On the other hand, Jill Gioia chose Janis Joplin’s ”Piece of My Heart,” which could have been disastrous, but she had the lungs to back it up. Jason aptly compared the Shakira-size singer to a stick of dynamite: ”small package, incredible power.” Likewise, little Lukas Rossi, whose two-tone hair and dark eye makeup made him look like a punk raccoon, didn’t appear to be a guy who might be able to handle ”Rebel Yell,” but his own rebel yell sounded strikingly like Billy Idol’s, and he confidently nailed the song.

I thought the judges were far too kind to several of the singers. Ryan Star (no, not that Ryan Starr — this one’s a guy from New York) was off rhythm and off key on his overwrought version of the Goo Goo Dolls’ ”Iris,” but the girls in the audience seemed to find him dreamy, and the judges responded warmly. Aussie bloke Toby Rand sang an arrangement of ”Knockin’ on Heaven’s Door” that neither Bob Dylan nor Guns n’ Roses might recognize, but that only seemed to please Gunner Gilby, who said, ”I played that song a bazillion times. Great change.” Zayra Alvarez’s toneless, thin-voiced cover of Evanescence’s ”Bring Me to Life” showed she’s not in the same league as her competitors, but the guys drooled over her exotic appearance, with Jason proposing marriage and Butch praising her sound as a cross between Mazzy Star’s Hope Sandoval and Bjork. (Uh, no. Not even close. More like Stevie Nicks and Ashlee Simpson.) Jenny Galt never seemed to find the right key for Nickelback’s ”How You Remind Me,” but the guys appreciated the leggy blonde’s ability to sing while playing the guitar.

Others performed well but may have been too polished to fit in with the hard-rock vets of Supernova. Josh Logan considers himself a funk singer; I didn’t hear that in his voice, but he did a solid cover of ”She Talks to Angels,” which Dave found a little too decorous. In the evening’s wittiest comment, he said it was ”as if Chris Robinson of the Black Crowes went to finishing school.” Matt Hoffer deftly hit Chris Martin’s falsetto notes on Coldplay’s ”Yellow,” and he was cute as a puppy; I expect he’ll be eaten alive over the coming weeks. Georgia gal Dana Andrews, who at 22 is one of the younger contestants, displayed a surprisingly booming voice on Melissa Etheridge’s ”I’m the Only One,” but she may be too demure for this competition. And I thought the aforementioned Phil Ritchie did a good job with the rhythmically tricky vocal on Living Colour’s ”Cult of Personality,” but Gilby found the performance ”a little pitchy.” (Guess he’s the Randy Jackson among the judges.) ”Your stage presence kind of lacked that strength and confidence,” said Dave.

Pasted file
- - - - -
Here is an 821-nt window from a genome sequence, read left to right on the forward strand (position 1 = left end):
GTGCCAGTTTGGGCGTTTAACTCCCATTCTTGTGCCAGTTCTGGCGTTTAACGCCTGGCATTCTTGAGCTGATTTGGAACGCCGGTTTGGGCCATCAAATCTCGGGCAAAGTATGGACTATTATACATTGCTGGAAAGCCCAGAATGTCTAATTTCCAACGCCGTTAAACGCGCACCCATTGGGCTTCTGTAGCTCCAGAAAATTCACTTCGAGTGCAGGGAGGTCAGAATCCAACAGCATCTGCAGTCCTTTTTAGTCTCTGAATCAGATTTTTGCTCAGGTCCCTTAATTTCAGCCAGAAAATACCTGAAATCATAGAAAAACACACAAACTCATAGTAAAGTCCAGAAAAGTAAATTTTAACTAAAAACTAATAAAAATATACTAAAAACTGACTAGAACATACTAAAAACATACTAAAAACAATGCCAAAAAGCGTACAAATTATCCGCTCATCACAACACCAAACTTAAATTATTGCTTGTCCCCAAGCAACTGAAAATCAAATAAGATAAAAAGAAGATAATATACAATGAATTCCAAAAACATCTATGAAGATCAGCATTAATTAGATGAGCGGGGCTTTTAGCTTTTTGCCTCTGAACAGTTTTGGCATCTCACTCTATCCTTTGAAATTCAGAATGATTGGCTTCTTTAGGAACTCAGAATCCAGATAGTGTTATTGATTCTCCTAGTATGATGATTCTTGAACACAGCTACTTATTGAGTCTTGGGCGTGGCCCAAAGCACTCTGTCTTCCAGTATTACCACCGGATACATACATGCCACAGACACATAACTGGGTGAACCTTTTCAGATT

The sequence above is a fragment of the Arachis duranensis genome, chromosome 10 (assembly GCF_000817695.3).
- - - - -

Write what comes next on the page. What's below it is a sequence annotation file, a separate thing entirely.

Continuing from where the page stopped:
Overall, I think the women were stronger singers than the men. Strongest of all was one-named wonder Dilana, whose rendition of Nirvana’s ”Lithium” made me forget Kurt Cobain, as it revealed her otherworldly alto voice, deep and raspy and scary, à la Marianne Faithfull. ”When you stand still, you have this intensity that is just riveting,” said Dave. Which sounds like a nice way of saying, ”You lost us when you started jumping around like a wounded toad during the song’s bridge.” Still, her unfortunate dance moves aside, she’s the find of the season. I’d love to see her go all the way.

What do you think? Who’s your favorite among the Rock Star hopefuls? Who would you like to see voted off? Who will the judges actually boot? And do you think Tommy Lee is aware that he’s being taped?

Rock Star: Supernova

  • TV Show
  • In Season
  • CBS